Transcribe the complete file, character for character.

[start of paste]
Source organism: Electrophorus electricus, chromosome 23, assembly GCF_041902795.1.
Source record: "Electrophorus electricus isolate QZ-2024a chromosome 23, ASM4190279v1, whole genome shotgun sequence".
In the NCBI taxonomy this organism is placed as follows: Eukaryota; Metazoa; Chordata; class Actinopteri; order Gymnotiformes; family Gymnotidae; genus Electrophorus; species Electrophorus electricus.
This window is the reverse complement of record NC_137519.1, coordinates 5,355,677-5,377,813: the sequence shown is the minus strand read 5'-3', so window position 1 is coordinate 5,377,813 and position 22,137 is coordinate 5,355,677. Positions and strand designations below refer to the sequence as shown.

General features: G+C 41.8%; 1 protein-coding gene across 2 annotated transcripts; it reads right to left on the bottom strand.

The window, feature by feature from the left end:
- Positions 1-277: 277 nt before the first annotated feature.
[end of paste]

Source organism: Electrophorus electricus, chromosome 23, assembly GCF_041902795.1.
Source record: "Electrophorus electricus isolate QZ-2024a chromosome 23, ASM4190279v1, whole genome shotgun sequence".
In the NCBI taxonomy this organism is placed as follows: Eukaryota; Metazoa; Chordata; class Actinopteri; order Gymnotiformes; family Gymnotidae; genus Electrophorus; species Electrophorus electricus.
This window is the reverse complement of record NC_137519.1, coordinates 5,355,677-5,377,813: the sequence shown is the minus strand read 5'-3', so window position 1 is coordinate 5,377,813 and position 22,137 is coordinate 5,355,677. Positions and strand designations below refer to the sequence as shown.

General features: G+C 41.8%; 1 protein-coding gene across 2 annotated transcripts; it reads right to left on the bottom strand.

The window, feature by feature from the left end:
- Positions 1-277: 277 nt before the first annotated feature.